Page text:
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Re: The Theory of Evolution should be preached on A differ net list...

Actually I kind of enjoy this evolution stuff. I had a lot of fun writing to the Kansas Board of Education thanking them for "stupiding" the Kansas students so my kids would have an easier time competing with Kansans. It was pretty funny. Go ahead, if you want to disbelieve in evolution, do it. And buy some really nice tin cups for your kids to beg with, they won't get real jobs. Maybe they can sweep the church.

At 07:47 PM 3/13/02 -0500, you wrote:
I don't believe the egg eating was anything more than hunger and I don't think this list is a place to try to prove "Theory" that a whole lot of smarter people have been doing for some time now. and yet it's still a "Theory."

I took his evolution theory as light hearted, and I'm sure that's how he intended it.

As for the "Theory" of evolution, the National Academy of Sciences published a small book on the subject for K-12 teachers recently. It states that religious and non-religious scientists alike consider the idea that evolution occurs, and has occurred, to be proven from so many angles that it is a fact. They then go on to explain why they still call it a theory even though it's a fact, much like Newton's theory of gravity is considered to be a fact. That we all evolved from common ancestors is considered factual, but there are millions of theories within the field that remain hypotheses. Most of these have to do with when "critter 1" branched from "critter 2", etc., and if critter 3 branched off a line before critter 4, or arose through hybridization of this to that, etc.., stuff like that.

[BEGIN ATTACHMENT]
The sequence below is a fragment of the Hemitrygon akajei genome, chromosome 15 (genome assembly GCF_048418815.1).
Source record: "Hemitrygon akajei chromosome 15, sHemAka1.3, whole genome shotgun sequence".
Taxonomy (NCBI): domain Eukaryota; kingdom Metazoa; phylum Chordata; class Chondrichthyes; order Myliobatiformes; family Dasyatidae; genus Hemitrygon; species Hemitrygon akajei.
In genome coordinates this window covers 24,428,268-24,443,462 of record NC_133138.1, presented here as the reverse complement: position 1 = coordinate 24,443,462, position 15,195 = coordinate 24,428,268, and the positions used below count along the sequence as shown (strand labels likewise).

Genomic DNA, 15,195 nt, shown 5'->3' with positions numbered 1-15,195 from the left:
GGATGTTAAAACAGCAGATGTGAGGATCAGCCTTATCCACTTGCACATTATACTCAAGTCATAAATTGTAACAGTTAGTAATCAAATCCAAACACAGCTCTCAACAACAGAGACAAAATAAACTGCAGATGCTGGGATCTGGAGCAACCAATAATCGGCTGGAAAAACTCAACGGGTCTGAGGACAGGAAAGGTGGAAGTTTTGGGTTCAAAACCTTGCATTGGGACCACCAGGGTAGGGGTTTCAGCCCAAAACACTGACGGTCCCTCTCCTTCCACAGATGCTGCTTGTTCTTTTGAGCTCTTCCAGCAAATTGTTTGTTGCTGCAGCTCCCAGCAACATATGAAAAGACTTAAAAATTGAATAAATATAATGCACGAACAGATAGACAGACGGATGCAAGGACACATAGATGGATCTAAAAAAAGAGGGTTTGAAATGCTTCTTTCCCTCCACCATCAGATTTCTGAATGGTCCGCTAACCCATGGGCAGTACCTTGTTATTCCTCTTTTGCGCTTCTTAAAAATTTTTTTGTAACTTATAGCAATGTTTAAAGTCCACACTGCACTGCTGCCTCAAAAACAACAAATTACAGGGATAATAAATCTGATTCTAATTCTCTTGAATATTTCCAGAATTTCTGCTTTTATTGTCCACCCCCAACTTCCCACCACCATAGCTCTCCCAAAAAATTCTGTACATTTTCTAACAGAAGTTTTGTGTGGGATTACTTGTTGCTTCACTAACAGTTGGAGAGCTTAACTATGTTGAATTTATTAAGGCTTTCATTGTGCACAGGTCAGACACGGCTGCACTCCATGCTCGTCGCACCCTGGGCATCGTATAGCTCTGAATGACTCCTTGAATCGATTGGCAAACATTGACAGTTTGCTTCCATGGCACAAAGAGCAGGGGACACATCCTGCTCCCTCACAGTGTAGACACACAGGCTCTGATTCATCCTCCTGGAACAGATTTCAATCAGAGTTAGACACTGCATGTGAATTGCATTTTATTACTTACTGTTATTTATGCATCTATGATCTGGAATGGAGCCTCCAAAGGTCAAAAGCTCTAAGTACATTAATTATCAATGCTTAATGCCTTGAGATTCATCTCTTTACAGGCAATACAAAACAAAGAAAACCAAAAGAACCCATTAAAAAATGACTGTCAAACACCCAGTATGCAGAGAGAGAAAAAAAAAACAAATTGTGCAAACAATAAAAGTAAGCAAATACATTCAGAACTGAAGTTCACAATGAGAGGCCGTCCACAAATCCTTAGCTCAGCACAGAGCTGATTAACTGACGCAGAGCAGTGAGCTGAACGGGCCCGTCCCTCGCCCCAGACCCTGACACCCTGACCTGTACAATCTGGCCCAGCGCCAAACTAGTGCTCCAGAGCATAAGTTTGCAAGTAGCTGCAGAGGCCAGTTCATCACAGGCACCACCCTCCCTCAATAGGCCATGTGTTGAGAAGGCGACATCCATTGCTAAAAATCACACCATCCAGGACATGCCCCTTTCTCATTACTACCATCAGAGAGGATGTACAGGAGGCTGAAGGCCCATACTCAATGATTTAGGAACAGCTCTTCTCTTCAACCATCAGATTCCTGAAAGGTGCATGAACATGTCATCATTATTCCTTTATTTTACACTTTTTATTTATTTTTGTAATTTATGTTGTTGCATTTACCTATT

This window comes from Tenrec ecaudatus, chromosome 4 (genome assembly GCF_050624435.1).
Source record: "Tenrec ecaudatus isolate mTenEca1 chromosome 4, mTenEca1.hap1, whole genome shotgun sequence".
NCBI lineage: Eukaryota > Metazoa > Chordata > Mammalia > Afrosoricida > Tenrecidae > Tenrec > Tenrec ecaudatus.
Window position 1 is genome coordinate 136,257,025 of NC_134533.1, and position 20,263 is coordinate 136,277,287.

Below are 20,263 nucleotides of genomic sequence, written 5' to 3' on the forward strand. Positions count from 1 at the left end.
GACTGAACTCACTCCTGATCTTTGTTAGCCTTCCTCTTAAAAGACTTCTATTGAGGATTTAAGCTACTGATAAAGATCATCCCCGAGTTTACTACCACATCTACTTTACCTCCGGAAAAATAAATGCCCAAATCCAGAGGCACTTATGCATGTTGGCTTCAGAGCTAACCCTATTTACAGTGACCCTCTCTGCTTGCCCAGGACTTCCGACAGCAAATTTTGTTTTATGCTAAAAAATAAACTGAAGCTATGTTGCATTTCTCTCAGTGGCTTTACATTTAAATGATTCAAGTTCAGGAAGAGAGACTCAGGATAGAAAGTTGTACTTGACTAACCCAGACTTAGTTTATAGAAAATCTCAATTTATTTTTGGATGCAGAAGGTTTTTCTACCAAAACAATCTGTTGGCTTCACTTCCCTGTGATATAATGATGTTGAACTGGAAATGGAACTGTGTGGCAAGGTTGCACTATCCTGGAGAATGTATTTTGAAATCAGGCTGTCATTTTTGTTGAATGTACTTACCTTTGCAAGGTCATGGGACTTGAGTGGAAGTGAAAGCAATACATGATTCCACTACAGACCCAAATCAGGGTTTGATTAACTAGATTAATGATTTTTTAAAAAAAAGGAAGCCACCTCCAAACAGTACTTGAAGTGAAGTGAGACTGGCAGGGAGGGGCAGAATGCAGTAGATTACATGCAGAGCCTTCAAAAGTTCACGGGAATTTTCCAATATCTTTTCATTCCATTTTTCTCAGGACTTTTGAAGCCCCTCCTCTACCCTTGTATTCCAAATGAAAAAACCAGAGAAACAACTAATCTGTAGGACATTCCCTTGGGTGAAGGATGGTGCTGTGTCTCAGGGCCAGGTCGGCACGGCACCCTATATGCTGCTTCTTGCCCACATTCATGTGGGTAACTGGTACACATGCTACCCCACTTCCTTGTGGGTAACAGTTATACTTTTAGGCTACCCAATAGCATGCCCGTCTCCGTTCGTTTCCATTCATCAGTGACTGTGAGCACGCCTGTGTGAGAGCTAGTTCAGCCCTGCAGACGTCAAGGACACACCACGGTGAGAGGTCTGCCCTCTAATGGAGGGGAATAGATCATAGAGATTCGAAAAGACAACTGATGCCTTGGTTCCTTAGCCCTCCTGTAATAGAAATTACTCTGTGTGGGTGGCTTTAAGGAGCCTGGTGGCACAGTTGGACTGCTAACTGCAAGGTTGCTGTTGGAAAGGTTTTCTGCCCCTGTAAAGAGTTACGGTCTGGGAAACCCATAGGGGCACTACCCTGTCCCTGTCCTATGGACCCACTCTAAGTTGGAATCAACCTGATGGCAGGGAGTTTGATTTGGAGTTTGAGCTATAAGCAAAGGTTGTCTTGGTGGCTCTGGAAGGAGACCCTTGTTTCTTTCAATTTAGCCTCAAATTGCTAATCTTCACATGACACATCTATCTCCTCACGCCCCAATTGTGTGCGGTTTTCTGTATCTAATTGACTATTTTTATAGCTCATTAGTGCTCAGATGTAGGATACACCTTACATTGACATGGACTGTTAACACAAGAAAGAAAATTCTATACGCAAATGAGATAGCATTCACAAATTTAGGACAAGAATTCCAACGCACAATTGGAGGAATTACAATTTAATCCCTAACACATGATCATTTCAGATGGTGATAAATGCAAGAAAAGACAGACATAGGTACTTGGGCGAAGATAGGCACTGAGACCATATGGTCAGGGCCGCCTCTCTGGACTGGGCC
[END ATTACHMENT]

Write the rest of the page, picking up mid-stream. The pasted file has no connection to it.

They conclude with the idea that many scientists are religous and that's fine. But gods aren't testable ideas and therefore aren't science. In science class, kids should learn about evolution. Even all of the religious members of the National Academy signed off on this. They phrased it much nicer than I would have. All religions require blind faith and the propensity for people to embrace blind faith is one of the most frightening aspects of human nature.

Sorry, this is way off topic, but I couldn't help it. I promise I've said my peace and I won't argue it any further.

Sincerely, Brian Ahmer, Ph.D.

Assistant Professor
Department of Microbiology
The Ohio State University
376 Bioscience Building
484 West 12th Ave
Columbus OH 43210


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